Niagara Gazette — These guys are starting to remind me of Colin Powell, displaying sketches of fictional mobile bio-weapons and holding up vials of talcum powder, a show-and-tell based on, they claimed later, bad intelligence. As it turned out, it was no intelligence at all, just fantasy, lies. But they sold it. We’re not buying it this time. We may have it forced on us, anyway, but we still prefer the elegant vision of total removal and the benefits it could provide along the gorge rim and throughout the region.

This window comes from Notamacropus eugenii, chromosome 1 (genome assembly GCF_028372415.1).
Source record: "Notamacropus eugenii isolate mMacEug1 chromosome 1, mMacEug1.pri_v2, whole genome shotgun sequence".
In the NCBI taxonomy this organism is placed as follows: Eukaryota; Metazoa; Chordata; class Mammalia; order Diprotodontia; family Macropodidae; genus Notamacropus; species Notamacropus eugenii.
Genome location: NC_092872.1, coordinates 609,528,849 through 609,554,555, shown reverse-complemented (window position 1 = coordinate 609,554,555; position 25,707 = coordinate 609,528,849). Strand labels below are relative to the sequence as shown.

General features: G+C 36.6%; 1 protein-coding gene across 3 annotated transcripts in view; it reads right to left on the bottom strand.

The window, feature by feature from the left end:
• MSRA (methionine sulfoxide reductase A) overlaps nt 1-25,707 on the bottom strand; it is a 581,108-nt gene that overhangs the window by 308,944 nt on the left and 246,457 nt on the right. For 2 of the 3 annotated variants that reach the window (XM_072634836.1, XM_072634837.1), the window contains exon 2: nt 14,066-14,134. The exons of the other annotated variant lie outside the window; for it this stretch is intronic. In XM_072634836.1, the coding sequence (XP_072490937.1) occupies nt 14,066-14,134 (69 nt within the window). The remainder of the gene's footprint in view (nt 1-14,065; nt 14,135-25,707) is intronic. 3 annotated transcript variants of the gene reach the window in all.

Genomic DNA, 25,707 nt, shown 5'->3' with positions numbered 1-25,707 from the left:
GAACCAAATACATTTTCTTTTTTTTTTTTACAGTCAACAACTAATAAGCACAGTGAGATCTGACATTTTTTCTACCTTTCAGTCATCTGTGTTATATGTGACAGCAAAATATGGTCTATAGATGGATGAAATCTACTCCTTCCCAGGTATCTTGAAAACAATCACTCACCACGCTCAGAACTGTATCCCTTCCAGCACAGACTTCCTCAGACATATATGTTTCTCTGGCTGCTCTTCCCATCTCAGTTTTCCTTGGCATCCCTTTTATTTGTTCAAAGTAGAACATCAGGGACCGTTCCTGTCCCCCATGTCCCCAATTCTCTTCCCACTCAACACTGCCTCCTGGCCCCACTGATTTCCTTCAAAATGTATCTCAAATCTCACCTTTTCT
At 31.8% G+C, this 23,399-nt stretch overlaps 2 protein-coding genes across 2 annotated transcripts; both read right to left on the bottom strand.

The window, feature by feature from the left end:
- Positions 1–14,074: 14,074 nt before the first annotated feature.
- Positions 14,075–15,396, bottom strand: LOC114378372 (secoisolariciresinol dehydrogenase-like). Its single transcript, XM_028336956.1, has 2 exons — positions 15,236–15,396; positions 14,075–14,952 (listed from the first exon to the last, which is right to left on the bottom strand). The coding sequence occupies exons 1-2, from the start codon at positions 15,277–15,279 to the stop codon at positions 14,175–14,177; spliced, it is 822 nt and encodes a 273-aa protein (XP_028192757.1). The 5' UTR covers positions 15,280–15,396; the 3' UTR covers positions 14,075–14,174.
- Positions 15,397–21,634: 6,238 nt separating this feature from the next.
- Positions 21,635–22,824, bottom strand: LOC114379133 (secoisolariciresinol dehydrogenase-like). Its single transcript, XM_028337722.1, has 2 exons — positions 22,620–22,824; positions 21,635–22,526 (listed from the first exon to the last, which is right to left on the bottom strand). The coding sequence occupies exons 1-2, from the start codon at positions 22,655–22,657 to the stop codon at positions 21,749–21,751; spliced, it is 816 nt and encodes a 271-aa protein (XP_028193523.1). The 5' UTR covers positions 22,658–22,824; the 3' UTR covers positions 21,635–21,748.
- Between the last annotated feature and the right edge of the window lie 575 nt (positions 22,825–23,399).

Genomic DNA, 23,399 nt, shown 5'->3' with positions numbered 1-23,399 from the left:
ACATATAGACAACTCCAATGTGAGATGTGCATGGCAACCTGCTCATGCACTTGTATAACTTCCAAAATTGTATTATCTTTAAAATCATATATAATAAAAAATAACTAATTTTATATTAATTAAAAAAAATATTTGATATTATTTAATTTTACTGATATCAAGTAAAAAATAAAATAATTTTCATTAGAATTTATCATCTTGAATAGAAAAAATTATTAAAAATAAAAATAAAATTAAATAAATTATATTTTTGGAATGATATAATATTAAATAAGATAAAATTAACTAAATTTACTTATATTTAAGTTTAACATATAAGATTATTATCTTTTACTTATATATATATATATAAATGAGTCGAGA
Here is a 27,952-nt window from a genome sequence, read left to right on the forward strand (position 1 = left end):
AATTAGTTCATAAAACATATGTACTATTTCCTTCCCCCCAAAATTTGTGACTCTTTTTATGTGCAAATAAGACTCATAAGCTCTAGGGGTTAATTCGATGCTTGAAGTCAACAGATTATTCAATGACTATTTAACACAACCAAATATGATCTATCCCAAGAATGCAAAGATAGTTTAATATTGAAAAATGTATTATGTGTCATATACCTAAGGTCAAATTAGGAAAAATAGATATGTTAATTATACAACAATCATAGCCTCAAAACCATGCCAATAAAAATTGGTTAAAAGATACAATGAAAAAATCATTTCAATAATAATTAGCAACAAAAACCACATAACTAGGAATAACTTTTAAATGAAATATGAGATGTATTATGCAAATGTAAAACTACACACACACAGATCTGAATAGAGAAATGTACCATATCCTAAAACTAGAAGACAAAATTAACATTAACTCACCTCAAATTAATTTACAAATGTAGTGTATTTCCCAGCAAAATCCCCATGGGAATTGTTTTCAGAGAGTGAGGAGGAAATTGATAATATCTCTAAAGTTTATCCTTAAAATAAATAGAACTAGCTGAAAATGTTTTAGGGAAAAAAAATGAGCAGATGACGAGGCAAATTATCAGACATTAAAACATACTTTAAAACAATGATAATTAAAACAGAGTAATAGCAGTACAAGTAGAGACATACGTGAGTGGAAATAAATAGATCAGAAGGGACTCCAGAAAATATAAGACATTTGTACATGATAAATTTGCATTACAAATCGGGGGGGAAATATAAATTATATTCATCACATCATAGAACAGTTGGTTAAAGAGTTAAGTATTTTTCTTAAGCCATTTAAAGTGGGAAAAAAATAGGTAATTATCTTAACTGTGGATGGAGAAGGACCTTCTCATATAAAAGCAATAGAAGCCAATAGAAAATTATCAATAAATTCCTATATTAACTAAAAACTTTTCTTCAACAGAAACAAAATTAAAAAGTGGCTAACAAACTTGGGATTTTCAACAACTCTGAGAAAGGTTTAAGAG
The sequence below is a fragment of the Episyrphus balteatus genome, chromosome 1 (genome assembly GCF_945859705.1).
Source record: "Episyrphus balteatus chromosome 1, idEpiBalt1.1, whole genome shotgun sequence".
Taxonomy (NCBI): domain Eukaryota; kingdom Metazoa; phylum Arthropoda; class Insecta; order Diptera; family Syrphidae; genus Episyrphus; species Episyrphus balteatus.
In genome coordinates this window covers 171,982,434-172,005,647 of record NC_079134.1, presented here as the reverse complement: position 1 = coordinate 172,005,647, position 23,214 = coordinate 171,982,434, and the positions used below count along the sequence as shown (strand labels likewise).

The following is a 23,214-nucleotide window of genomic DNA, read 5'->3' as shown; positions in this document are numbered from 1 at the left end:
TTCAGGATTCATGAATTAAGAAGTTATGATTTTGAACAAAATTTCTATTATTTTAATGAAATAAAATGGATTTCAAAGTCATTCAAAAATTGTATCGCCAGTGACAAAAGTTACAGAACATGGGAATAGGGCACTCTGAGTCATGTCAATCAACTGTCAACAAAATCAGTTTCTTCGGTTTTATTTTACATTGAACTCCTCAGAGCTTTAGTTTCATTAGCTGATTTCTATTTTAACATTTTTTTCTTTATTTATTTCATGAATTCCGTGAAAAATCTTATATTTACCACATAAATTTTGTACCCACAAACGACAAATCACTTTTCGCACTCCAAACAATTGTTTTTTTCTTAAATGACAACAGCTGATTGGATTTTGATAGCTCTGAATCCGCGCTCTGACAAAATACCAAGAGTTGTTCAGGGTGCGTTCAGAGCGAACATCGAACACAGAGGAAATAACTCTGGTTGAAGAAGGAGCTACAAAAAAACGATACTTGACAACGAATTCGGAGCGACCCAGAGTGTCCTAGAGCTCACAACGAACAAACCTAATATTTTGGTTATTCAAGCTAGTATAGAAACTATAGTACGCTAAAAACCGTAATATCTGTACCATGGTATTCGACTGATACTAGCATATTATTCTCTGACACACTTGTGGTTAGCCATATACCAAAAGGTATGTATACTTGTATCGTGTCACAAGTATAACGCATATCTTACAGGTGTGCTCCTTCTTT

We can imagine long-grass, flowering meadows, song birds and butterflies, hiking and bicycling trails winding through stands of young trees, maturing over time to become the old-growth forests of the future. At gorge bottom, the river will continue to flow. We’ll all be long gone by then, of course. But through this environment over the years are the families —having picnics, hiking, riding bicycles, young children playing, becoming young adults, the couples, the solitary walkers, the middle-aged, the elderly, those in wheelchairs, their lives enriched by the natural landscapes they can enter. For many of us, this would be our little ribbon of wilderness close to home, one we could afford. This should be our legacy.Bob Baxter is the conservation chair of the Niagara Heritage Partnership